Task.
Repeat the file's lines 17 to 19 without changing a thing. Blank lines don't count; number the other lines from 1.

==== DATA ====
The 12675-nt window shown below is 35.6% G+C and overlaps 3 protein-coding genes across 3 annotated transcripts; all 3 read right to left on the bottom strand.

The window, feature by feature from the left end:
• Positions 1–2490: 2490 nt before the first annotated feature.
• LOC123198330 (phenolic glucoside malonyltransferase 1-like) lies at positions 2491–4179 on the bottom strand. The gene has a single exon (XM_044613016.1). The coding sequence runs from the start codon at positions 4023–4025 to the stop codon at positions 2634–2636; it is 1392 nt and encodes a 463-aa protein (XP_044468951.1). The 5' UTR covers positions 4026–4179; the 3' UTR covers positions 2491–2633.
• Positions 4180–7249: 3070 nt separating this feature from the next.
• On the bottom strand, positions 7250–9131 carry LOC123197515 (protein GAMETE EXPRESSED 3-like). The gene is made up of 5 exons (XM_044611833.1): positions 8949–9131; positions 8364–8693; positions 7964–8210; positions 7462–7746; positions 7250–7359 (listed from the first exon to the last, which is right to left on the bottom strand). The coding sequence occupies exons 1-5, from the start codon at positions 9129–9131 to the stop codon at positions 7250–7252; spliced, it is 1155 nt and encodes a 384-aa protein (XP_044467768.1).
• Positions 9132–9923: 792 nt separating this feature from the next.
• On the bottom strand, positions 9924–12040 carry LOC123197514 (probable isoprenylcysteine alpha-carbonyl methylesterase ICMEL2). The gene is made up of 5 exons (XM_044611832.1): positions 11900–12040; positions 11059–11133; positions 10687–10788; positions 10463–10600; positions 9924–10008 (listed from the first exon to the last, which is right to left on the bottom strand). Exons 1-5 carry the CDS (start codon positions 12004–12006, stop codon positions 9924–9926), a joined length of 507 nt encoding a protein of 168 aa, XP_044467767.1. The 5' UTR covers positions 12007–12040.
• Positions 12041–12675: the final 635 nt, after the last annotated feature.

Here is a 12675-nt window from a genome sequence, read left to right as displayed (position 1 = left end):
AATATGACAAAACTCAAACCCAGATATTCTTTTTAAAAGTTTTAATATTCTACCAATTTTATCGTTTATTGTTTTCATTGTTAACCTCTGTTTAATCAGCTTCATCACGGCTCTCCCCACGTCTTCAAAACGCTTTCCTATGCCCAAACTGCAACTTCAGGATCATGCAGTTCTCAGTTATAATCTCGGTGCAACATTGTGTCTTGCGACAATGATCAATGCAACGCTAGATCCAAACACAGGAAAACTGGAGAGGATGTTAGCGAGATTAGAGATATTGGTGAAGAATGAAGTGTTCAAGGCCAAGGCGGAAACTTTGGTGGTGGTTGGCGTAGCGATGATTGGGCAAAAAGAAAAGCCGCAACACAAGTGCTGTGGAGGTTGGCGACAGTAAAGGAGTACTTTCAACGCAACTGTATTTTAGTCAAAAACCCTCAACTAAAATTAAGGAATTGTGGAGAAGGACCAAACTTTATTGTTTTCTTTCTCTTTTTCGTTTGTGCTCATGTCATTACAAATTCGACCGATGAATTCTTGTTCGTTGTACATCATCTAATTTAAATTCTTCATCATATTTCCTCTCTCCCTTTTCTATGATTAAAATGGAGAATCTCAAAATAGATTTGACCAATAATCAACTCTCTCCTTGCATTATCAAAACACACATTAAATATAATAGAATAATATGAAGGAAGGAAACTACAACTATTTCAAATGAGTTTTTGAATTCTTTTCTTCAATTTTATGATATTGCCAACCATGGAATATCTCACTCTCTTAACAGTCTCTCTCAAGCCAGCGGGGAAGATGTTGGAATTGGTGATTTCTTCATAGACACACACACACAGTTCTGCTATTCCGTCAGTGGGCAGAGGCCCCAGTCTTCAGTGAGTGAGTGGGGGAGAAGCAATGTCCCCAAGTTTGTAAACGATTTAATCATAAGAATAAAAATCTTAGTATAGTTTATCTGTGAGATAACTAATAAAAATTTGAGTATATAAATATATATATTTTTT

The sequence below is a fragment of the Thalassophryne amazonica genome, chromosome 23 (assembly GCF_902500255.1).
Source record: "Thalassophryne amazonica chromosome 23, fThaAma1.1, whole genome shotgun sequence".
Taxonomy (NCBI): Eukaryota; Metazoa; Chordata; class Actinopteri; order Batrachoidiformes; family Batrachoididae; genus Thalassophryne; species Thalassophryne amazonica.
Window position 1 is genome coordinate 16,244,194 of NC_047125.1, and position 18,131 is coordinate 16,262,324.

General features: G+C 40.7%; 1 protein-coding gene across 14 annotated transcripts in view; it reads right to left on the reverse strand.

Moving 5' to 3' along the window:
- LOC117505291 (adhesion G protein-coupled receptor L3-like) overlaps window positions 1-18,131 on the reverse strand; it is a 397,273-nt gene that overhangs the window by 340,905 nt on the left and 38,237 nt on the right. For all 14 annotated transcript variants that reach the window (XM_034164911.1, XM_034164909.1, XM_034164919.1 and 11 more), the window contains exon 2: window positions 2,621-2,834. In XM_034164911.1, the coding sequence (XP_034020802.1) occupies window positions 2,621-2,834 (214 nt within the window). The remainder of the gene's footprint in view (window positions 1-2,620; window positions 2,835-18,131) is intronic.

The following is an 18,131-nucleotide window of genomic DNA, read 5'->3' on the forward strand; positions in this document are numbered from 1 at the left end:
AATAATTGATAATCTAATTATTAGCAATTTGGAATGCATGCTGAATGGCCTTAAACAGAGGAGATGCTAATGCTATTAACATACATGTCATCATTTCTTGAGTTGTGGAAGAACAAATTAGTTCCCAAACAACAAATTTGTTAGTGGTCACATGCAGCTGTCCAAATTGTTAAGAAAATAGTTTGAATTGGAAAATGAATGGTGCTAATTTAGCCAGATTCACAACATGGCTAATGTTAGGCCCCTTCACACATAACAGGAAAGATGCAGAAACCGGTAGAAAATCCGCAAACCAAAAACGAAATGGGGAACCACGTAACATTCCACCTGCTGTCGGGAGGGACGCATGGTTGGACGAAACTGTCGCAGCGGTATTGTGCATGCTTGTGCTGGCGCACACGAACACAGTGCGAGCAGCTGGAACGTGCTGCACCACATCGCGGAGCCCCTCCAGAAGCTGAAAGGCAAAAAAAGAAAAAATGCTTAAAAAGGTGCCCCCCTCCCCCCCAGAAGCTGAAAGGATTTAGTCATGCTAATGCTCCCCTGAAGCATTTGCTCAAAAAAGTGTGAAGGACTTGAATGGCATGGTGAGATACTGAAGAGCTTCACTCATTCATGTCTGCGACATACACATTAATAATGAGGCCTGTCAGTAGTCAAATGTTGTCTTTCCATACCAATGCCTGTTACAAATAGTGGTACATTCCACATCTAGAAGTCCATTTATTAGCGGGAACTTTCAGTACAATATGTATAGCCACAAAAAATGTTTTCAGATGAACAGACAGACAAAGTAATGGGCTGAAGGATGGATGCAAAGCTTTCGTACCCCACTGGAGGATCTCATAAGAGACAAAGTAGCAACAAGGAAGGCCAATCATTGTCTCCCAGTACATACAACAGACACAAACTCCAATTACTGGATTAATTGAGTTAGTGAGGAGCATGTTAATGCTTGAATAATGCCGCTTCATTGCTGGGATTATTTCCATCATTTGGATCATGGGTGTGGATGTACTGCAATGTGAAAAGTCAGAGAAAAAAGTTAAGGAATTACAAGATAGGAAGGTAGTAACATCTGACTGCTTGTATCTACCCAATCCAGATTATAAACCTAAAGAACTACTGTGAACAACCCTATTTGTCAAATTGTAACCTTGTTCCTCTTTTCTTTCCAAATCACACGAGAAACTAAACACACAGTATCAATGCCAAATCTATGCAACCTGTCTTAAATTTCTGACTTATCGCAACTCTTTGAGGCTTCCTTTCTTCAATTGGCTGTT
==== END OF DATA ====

Moving 5' to 3' along the window:
- LOC117505291 (adhesion G protein-coupled receptor L3-like) overlaps window positions 1-18,131 on the reverse strand; it is a 397,273-nt gene that overhangs the window by 340,905 nt on the left and 38,237 nt on the right. For all 14 annotated transcript variants that reach the window (XM_034164911.1, XM_034164909.1, XM_034164919.1 and 11 more), the window contains exon 2: window positions 2,621-2,834. In XM_034164911.1, the coding sequence (XP_034020802.1) occupies window positions 2,621-2,834 (214 nt within the window). The remainder of the gene's footprint in view (window positions 1-2,620; window positions 2,835-18,131) is intronic.

The following is an 18,131-nucleotide window of genomic DNA, read 5'->3' on the forward strand; positions in this document are numbered from 1 at the left end: